Tensions Rise in Richardson Bay

Moorings at Richardson Bay, Marin Magazine

The idea of conservation is complex, and the word may be used in the context of both wildlife and human rights. Much of our recent Marin County history is a story of the push and pull of two aspirations — to protect flora and fauna on one hand, and to preserve quality of life for people on the other — and the beryl-blue water of Richardson Bay is currently a host to this natural tension.

Boat in Richardson Bay
A man rows back to the anchor-outs.

Whether in the Sausalito and Tiburon marinas or out on the open water, humanity strives to peaceably and symbiotically coexist with one of the most important and ecologically rich waterways in the hemisphere. The ongoing struggle to find a humane and environmentally successful balance on the bay has been unfolding for decades. Over the past few years, discussions about the “anchor-outs,” a group of people who live on illegally anchored and moored boats, have been especially acrimonious and polarizing, pitting those who live on the water and their supporters against shoreline dwellers and regulatory and environmental organizations such as the San Francisco Bay Conservation and Development Commission (BCDC) and Audubon California.

On April 5, after months of study and community input, the Richardson Bay Regional Agency (RBRA), an entity charged with management of Mill Valley, Tiburon, Belvedere and Marin County waters, announced long-awaited updated policy recommendations for the management of Richardson Bay. Over the course of the past year, RBRA and the City of Sausalito, which broke from the agency last spring to monitor its own jurisdictional waters, have grappled in public and private with the issue of how to better manage the long-standing community of boaters.

The nonprofit Audubon California believes the presence of this community is an unequivocal environmental disaster, especially with regard to eelgrass, a not-so-glamorous but nonetheless elemental puzzle piece in the bay’s complex ecology. Additionally, a number of shoreline residents have expressed frustration with anchor-outs, claiming the community’s wayward boats damage property and that their trash and sewage pollute the bay. The anchor-out community and its supporters, including on-shore residents who see the existence of this community as emblematic of the creative and diverse character that has made Marin County unique, say that contrary to popular perception, anchor-outs are generally responsible citizens whose environmental impact — including wildlife displacement, toxic runoff and carbon footprint — is minuscule relative to that of the average land dweller.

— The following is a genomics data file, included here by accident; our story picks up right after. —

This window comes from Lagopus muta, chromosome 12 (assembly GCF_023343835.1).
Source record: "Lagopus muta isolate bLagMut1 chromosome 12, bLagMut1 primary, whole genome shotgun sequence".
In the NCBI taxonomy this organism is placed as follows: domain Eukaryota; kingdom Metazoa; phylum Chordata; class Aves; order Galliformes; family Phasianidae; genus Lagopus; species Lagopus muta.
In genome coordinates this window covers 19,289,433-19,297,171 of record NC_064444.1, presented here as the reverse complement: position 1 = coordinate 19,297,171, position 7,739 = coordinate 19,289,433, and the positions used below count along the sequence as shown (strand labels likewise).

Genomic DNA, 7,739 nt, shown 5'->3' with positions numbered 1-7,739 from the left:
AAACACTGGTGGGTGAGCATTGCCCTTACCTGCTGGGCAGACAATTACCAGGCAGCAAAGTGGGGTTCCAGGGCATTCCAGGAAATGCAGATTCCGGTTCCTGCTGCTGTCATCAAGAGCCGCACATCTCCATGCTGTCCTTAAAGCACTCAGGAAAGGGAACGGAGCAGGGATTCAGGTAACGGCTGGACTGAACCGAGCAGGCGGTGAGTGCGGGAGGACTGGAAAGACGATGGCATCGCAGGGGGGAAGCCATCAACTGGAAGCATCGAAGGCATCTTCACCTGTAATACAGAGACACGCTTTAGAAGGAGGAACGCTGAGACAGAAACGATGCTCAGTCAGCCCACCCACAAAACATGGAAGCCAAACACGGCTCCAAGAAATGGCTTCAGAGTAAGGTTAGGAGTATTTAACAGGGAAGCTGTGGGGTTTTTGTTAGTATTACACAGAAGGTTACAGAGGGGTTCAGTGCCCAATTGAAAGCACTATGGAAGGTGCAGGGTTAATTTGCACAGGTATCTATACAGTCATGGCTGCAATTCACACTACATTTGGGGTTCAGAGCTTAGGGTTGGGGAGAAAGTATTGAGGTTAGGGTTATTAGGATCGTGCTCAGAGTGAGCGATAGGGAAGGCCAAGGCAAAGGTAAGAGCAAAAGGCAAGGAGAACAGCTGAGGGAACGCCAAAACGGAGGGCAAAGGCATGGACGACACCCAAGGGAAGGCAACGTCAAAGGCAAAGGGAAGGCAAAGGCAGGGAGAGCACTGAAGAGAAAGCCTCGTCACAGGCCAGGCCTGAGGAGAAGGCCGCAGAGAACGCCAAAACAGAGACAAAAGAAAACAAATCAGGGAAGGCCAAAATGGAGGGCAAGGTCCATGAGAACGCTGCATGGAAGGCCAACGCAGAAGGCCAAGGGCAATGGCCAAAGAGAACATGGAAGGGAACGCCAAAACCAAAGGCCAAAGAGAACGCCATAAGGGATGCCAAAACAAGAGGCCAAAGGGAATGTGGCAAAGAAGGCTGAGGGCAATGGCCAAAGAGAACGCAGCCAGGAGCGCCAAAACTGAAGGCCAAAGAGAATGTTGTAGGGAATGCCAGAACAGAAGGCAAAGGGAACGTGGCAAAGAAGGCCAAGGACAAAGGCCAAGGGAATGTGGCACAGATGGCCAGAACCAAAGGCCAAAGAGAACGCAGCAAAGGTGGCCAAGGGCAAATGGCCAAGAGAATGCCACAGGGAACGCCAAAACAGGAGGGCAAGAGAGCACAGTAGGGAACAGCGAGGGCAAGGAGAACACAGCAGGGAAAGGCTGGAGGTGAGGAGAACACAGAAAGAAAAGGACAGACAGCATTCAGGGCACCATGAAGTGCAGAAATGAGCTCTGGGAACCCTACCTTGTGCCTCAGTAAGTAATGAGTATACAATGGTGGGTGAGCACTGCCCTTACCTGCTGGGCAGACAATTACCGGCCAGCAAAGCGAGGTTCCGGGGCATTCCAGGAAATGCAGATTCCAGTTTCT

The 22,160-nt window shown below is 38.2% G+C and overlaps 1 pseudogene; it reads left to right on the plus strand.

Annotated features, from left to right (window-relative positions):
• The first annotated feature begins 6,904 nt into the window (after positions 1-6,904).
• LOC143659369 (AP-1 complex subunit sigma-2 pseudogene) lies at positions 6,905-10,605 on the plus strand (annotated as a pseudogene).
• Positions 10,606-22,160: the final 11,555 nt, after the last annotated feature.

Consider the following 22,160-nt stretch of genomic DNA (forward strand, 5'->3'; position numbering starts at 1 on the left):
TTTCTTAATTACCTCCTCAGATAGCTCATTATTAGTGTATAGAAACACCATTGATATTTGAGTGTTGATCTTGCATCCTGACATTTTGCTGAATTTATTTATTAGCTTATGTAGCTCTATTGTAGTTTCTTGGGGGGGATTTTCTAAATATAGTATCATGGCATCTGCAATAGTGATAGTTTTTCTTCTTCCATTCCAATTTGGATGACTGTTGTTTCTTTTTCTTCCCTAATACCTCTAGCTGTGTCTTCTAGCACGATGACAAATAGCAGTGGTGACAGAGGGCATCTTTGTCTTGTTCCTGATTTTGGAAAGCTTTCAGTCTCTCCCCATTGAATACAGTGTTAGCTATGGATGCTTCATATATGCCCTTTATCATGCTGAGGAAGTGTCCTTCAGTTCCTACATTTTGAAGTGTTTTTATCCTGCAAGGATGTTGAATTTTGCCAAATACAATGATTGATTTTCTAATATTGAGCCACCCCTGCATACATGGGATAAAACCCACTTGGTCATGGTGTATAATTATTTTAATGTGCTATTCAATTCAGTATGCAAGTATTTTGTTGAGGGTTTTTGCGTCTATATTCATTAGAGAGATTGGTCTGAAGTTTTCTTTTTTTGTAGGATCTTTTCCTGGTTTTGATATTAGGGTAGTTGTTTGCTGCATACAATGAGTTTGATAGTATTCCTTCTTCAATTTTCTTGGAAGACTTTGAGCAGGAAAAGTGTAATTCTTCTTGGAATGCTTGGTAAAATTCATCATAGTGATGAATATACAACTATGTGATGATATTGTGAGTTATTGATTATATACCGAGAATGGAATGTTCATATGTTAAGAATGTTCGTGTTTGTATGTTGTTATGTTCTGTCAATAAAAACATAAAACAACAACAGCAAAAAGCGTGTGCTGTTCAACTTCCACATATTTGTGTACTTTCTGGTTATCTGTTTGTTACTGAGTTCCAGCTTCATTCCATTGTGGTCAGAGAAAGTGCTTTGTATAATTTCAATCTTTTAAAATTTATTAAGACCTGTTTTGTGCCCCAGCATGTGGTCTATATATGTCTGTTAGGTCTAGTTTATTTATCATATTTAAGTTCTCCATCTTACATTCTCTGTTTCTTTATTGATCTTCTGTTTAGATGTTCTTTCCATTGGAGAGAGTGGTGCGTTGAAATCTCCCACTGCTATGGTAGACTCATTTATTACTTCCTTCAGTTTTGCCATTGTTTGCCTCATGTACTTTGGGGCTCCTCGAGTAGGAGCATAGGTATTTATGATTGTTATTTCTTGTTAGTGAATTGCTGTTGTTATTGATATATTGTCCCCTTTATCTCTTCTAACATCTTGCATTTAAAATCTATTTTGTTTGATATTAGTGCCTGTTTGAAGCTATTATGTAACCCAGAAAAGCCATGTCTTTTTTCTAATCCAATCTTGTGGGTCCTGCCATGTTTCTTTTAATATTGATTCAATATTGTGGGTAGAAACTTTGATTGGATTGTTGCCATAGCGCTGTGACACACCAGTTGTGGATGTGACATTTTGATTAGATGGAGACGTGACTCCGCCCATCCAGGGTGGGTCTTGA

Anchor-out community Richardson Bay
Anchor-out dinghies and rafts at Galilee Harbor.

The story of the anchor-outs of Richardson Bay dates back to World War II, when a flotilla of retired barges, ferries, schooners and fireboats was repurposed by folks who hoped to live inexpensively just offshore. “In Sausalito people live on anything that floats,” reads a caption for an August 1951 photo essay in the San Francisco Chronicle. “Some live there because it’s cheap, others because it’s ‘arty’ and some because they like the water and the way it rocks them to sleep.” By 1959, the first big push to control the vessel and houseboat dwellers came from Sausalito City Attorney John Ehlen, but the offshore community resisted and only grew, establishing itself in the ’60s as a colorful part of the Sausalito shoreline. In June 1971, a well-documented battle — what would become known as “The Houseboat Wars” — erupted when the Coast Guard and the Marin County sheriff attempted to clear out several houseboats. They were met with an armada of waterborne resistance.